“This decision is a major victory for Uber drivers,” says Shannon Liss-Riordan, the Boston lawyer who is representing the Uber drivers in the case.

“It will allow thousands of Uber drivers to participate in this case to challenge their misclassification as independent contractors, as well as to attempt to recover the tips that Uber advertised to customers are included in the fare, but are not in fact distributed to the drivers.”

In arguing against class-action status, Uber tried to show in court that the idea of a typical Uber driver was a false notion, meaning that no individual plaintiffs could truly represent the interests of all drivers.

“We are likely to pursue an appeal of this decision because it is based on several key legal errors,” says attorney Ted Boutrous of Gibson Dunn, the firm defending Uber in the case.

“The mountain of evidence we submitted to the court—including the declarations of over 400 drivers from across California—demonstrates that two plaintiffs do not and cannot represent the interests of the thousands of other drivers who value the complete flexibility and autonomy they enjoy as independent contractors.”

The Future of On-Demand

Judge Chen’s ruling comes as the debate around how to properly classify workers for on-demand companies is heating up. As startups like Uber and Instacart have gone mainstream, so have criticisms of the so-called 1099 economy. These startups often employ freelance contractors, a classification the companies contend is desirable because the work is more flexible than a regular 9-to-5 job. Some critics are calling for broader protections for these workers, who do not receive benefits like Social Security, Medicare, and workers’ compensation and cannot unionize. Others complain that classifying workers as contractors allows companies like Uber to save up to 30 percent of payroll tax costs, which gives them an unfair competitive advantage.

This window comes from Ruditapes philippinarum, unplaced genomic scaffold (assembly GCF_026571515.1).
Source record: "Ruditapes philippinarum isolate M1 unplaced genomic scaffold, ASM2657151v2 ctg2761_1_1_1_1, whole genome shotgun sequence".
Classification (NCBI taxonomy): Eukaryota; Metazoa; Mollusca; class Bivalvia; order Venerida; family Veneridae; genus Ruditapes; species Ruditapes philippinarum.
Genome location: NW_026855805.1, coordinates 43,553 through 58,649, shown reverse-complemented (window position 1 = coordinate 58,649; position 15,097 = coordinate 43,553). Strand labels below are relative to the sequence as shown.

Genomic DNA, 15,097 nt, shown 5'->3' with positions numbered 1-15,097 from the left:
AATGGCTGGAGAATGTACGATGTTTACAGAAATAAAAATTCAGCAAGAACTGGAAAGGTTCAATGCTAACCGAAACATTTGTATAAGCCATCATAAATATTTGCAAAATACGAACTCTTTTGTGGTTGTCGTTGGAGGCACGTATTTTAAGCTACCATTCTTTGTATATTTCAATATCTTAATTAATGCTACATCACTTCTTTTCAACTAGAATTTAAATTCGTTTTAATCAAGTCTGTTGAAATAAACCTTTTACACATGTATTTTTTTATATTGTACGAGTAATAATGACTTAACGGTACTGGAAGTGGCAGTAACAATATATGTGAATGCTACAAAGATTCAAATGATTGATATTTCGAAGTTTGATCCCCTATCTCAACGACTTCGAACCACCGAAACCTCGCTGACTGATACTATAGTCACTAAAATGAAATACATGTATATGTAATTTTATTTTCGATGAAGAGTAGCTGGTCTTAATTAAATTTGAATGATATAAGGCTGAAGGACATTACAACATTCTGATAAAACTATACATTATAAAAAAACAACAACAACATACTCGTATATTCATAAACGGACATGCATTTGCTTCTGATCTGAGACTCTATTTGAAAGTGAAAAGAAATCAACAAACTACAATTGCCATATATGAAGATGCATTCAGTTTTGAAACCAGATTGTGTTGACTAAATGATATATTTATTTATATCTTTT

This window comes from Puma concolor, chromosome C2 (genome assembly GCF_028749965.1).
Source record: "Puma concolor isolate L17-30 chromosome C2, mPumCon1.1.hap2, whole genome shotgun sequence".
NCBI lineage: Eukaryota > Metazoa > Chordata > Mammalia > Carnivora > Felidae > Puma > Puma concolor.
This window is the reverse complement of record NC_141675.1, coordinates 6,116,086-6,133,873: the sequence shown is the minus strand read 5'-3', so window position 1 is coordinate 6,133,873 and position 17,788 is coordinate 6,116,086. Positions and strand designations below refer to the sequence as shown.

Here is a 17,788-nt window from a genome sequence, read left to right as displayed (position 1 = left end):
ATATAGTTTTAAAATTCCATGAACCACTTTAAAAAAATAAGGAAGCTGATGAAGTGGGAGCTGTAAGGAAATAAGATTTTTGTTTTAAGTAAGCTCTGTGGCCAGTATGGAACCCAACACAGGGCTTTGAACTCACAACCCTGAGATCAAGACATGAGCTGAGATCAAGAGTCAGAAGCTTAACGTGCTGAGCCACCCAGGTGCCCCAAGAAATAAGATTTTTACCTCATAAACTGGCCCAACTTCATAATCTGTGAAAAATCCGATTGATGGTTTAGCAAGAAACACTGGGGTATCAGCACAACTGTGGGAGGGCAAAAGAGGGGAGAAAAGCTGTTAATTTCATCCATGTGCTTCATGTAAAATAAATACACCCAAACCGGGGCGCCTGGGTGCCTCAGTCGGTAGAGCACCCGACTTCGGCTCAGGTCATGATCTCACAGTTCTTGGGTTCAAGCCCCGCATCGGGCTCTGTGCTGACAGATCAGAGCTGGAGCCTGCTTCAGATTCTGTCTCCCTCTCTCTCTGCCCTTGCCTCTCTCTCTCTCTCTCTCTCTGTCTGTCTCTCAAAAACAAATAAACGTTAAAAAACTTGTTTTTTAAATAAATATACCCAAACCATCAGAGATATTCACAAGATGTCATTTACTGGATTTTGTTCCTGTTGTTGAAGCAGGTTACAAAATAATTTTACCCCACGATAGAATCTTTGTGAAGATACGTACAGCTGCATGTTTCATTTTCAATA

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Uber’s Desperate Fight to Avoid a Massive Class Action Suit – DAVEY ALBA 08.07.15. 7:58 PM

Shannon Liss Riordan, the labor lawyer representing Uber drivers in litigation against the ride-hailing company. JOSH VALCARCEL/WIRED

Silicon Valley behemoth Uber is no stranger to court battles. Still, this week saw the tech giant face one of its biggest courtroom confrontations yet: Trying to convince a judge to block a lawsuit from proceeding to class-action status.

On Thursday, the company with a whopping $51 billion valuation, went before US District Judge Edward Chen for a hearing in which the judge pondered whether he would grant class-action status to the suit, which seeks mileage and tip reimbursement for 160,000 Uber drivers in California.

The hearing comes as on-demand companies like Uber, Lyft and Postmates surge in popularity and reach, creating a vast pool of cheap, flexible labor. According to the nonprofit Freelancers Union, 53 million Americans now work as freelance contractors. That’s about one in three US workers. And the American Action Forum says independent contractors account for nearly 29 percent of all jobs added between 2010 and 2014. And the so-called 1099 economy already appears to be emerging as a key issue in the upcoming 2016 presidential campaign.